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Monroe Community Court’s latest graduate celebrated for personal turnaround

MONROE — The Monroe Municipal Court congratulated the latest graduate of the community court — a program which gives minor offenders a second chance and resources for success.
On Feb. 3, the city courtroom in Monroe, with its imposing dark wood walls, was decorated for a different kind of hearing with silver and white balloons. Decorative letters to the right of the judge’s bench spelled out “congratulations.”
When all were called to rise for the honorable Judge Jessica Ness, there were no stern or concerned looks; this was a celebration, a success. Yvonne Baker, a 53-year-old grandmother, had completed her community court program and had both shoplifting charges dropped. She's the program's second graduate so far.
Monroe’s community court program started 10 months ago. It’s a rehabilitative program that consists of regular check-ins between the participant and a team which includes court administrators and a counselor. Treatment plans and conditions are periodically reviewed at hearings. If the participant fails to complete the community court program, they return to facing sentencing for their crimes.
At one point, Ness came down from the bench to deliver congratulations to Baker as a community court graduate and commend her on her work. But most importantly, the judge assured Baker that she would have support and resources after graduation, causing Baker to hold back tears.
After the proceedings, the smell of coffee and laughter filled the air. People congratulated Baker on her success, including Monroe’s Mayor Geoffrey Thomas. On a food service cart with the beverages was a cake decorated with white frosting and “Congrats, Yvonne” in blue icing and rainbow star sprinkles — handmade and decorated by Judge Ness.
The celebration was well-earned. Baker said she was never taught life lessons growing up. She said she had “mismanagement in childhood,” which led to substance abuse.
“It (drugs) can take away the pain, but you still have to deal with the consequences,” Baker said.
Baker said that the program changed her thinking about risk-taking. The addictive aspect of shoplifting was the adrenaline rush.
“I’m a grandma,” Baker said. “I need to chill out.”
Baker’s pain isn’t only emotional. She depends on an older, heavy, donated walker for mobility. Baker said she was applying for Social Security benefits and wanted to re-enter the workforce.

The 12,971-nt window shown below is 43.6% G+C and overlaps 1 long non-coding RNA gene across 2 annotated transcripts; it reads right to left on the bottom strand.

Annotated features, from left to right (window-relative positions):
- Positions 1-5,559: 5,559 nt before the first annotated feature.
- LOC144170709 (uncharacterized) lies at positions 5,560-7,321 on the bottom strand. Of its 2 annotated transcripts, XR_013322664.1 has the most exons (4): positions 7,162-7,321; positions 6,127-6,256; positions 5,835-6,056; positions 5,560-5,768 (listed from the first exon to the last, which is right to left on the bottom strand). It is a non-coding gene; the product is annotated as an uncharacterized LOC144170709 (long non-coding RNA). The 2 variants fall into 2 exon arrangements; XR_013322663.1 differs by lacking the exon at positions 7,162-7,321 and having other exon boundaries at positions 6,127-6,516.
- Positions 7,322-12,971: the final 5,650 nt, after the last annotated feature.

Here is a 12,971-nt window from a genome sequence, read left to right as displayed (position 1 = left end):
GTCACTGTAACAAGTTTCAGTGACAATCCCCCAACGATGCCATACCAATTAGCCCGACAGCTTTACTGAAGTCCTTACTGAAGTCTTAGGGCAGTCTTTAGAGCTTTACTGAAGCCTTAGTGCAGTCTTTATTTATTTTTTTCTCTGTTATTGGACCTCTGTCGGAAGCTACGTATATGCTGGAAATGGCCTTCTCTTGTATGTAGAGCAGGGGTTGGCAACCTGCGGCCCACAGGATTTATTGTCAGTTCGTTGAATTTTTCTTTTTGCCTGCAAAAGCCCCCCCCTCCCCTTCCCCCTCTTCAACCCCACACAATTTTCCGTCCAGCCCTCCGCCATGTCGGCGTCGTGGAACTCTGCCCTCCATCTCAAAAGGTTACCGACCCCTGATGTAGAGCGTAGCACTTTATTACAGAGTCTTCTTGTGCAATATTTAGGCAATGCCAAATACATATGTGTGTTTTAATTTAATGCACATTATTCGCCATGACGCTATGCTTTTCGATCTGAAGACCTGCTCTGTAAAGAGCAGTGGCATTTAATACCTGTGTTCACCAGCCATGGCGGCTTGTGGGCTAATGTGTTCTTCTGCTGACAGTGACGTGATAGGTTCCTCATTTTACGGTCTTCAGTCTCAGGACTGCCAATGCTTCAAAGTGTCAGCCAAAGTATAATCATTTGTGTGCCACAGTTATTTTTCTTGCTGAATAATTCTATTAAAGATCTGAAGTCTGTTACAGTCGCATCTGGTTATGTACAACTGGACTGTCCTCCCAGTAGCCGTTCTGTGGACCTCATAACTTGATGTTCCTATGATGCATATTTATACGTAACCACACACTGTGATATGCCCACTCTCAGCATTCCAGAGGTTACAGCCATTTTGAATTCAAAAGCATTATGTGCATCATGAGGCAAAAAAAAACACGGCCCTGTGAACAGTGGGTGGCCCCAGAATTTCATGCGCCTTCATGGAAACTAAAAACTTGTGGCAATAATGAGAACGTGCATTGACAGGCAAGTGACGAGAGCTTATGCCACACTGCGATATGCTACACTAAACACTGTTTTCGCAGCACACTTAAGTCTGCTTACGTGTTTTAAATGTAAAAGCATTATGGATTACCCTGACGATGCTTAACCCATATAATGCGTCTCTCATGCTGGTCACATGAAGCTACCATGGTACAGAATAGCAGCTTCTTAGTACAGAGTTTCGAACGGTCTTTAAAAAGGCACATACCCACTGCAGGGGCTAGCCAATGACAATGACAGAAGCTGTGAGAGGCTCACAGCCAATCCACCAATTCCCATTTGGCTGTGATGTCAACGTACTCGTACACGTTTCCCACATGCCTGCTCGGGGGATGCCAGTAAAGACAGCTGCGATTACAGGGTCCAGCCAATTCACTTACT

Rick Sinnett photo

Community Court graduate Yvonne Baker holds her graduation certificate with Monore Municipal Judge Jessica Ness (at right) Friday, Feb. 3.

As a child, Baker’s mother taught her gardening, which led to a love of plants and nature. She would go to the cemetery and arrange the flowers of unkempt graves. Baker received her florist certificate in 1989. She currently sells hanging baskets at the seasonal Monroe Farmer’s Market but dreams of owning a piece of land to grow lilies and her favorite flower, the peony. Baker said peonies are more fragrant than roses but typically take two years before they bloom.
Like all candidates for community court, Baker’s background and current situation were considered by prosecutors. City of Monroe prosecutor Winston Choe said Baker was a prime candidate for community court. He said that Baker showed determination throughout.
Therapeutic courts are designed to address the reasons for a low-level, non-violent crime by using treatment and social services, whereas traditional criminal courts use punitive action. Monroe’s program includes finding the person’s social service needs, with resources available after graduation.
Choe said he supports programs such as community courts because they are designed to help offenders rehabilitate their behavior and give them accountability. He feels the therapeutic courts positively impact the individuals who go through them and their communities.
“I am all about fairness,” Choe said.



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